The rise and rise of flexible capital

If you have ever spent time talking to first-time clean energy fund managers in the US and Europe, there is one thing that becomes immediately obvious: while the latter will probably get meaningful buy-in from large-scale institutional investors for their debut efforts, the former will almost always have to find a different route to market.

That route to market will probably involve fundraising from high net worth individuals, family offices, and other sources of what is increasingly known as ‘flexible capital’. The good news, then, is that this so-called flexible capital was one of the key highlights of President Obama’s announcement that government had garnered $4 billion in private capital for clean energy investment.

A veritable army of endowments, family offices, foundations, charities, and other philanthropic institutions answered the President’s call and committed to invest across the clean energy risk spectrum.

Importantly, the Obama administration is aware there is significant capital to be mobilised from these investors and is doing more to channel it. A case in point is the Treasury’s plan to release new guidelines offering more examples of permissible programme-related investments (PRIs).

PRIs may not be well known outside the foundation world, but they essentially allow foundations to back for-profit companies that advance their charitable goals, but may not generate a market return. They hit the headlines not long ago when the Shell Foundation used a PRI to provide a $2 million first-loss piece that helped catalyse a $30 million first close for Swiss manager responsAbility Investments’ debut clean energy debt fund.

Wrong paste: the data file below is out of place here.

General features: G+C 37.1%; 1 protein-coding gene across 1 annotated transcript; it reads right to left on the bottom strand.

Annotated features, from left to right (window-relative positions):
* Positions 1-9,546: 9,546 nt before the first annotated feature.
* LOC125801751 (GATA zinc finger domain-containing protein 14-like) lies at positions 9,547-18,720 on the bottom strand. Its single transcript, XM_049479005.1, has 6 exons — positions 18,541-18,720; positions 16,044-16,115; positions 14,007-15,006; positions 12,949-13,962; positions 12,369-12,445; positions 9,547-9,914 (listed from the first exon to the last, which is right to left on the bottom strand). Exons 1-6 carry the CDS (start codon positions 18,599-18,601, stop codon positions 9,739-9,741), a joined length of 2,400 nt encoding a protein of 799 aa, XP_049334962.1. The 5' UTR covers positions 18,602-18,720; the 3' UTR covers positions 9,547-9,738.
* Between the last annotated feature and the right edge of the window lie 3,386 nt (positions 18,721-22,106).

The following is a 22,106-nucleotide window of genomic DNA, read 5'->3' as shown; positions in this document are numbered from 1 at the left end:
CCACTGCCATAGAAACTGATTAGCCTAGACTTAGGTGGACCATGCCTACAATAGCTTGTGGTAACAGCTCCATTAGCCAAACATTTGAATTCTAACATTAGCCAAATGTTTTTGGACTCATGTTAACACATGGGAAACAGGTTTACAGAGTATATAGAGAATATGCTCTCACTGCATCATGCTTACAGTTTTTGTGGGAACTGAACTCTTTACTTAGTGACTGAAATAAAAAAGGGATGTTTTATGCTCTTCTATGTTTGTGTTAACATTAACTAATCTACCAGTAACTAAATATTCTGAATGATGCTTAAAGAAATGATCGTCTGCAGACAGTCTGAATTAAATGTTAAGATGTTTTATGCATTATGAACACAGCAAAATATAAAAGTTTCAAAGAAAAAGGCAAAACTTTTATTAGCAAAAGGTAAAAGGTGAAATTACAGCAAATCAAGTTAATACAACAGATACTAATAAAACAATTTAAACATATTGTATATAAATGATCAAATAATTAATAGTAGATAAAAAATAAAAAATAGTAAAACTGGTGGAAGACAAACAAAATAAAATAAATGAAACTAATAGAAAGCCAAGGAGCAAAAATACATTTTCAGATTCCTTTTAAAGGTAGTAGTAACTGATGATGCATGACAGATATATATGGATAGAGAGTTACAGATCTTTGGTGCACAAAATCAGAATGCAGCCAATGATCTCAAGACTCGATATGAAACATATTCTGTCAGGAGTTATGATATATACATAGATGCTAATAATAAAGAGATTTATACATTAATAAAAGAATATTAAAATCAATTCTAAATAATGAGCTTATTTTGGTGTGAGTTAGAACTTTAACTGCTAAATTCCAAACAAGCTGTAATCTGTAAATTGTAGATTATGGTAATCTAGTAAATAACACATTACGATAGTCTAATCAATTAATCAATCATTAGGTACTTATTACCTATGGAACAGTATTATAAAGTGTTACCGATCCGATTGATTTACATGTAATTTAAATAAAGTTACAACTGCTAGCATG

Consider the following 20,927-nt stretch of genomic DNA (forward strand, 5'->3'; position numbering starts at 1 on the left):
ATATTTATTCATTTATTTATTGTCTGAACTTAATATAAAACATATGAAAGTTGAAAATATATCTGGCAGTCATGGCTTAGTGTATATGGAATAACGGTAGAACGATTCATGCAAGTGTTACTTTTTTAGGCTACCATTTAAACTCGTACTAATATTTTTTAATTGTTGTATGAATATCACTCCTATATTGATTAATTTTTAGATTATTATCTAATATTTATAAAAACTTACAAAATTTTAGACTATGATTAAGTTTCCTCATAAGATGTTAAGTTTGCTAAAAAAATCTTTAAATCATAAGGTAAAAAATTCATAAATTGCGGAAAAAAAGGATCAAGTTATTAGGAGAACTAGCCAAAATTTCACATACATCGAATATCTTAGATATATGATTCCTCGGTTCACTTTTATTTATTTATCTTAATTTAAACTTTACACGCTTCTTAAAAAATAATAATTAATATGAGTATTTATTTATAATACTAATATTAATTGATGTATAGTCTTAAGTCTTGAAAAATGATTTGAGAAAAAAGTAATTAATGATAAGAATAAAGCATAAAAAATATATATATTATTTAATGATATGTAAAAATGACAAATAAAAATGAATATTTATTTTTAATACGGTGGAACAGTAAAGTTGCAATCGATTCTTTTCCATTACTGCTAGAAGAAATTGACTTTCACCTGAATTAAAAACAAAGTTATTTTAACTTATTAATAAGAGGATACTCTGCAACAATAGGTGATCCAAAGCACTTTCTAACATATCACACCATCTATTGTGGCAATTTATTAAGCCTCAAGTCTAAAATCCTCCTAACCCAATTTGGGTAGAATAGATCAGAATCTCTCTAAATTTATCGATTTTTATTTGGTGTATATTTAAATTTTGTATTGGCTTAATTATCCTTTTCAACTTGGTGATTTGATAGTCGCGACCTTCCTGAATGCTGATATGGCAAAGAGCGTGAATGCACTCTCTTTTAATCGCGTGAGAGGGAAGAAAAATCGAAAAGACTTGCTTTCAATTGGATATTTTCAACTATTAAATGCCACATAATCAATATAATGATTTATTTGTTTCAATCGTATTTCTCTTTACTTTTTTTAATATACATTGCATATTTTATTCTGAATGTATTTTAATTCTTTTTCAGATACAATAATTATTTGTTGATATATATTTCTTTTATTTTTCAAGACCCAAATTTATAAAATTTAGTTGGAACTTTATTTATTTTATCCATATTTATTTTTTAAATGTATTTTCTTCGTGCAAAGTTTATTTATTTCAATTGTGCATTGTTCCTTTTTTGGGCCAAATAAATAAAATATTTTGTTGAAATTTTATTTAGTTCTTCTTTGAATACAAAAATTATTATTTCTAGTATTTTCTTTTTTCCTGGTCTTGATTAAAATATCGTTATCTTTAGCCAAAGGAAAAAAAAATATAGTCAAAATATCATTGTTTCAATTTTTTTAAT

Shortly after, Justin Guay, programme officer for climate at the Packard Foundation, wrote an article noting that PRIs were being woefully underused. Citing data from 1998 to 2010, Guay said fewer than 5,000 PRIs worth $4.4 billion were made, accounting for a mere 2 percent of total foundation grants. But the numbers get much worse when it gets to energy. During that period, only 75 PRIs were channelled to energy, amounting to some $40 million of investment.


Fortunately, someone at the White House probably read Guay’s article and thought it might be a good idea to change that.

The flexibility theme did not stop with foundations and family offices though – it also extended to traditional large-scale institutional investors. A consortium of pensions including the University of California, TIAA-CREF and the New Zealand Superannuation Fund, to name a few, joined forces to start a platform to target clean energy investments that do not easily fit in traditional fund structures.

Details were vague, but the non-profit platform is to start with $1.2 billion to invest in projects and companies that need help crossing what was described as the innovation and commercialisation “valleys of death”. Reading between the lines, it seems the pensions want to create a non-profit general partner to do the type of cleantech investments previously attempted by venture capital funds – but without the constraints and return expectations of the venture capital structure.

Ultimately, private capital’s forceful response to Obama’s call for investment – it committed twice the amount the President originally called for in February – is excellent news. And further proof, if any were needed, that investors will commit to clean energy if they feel governments are behind it.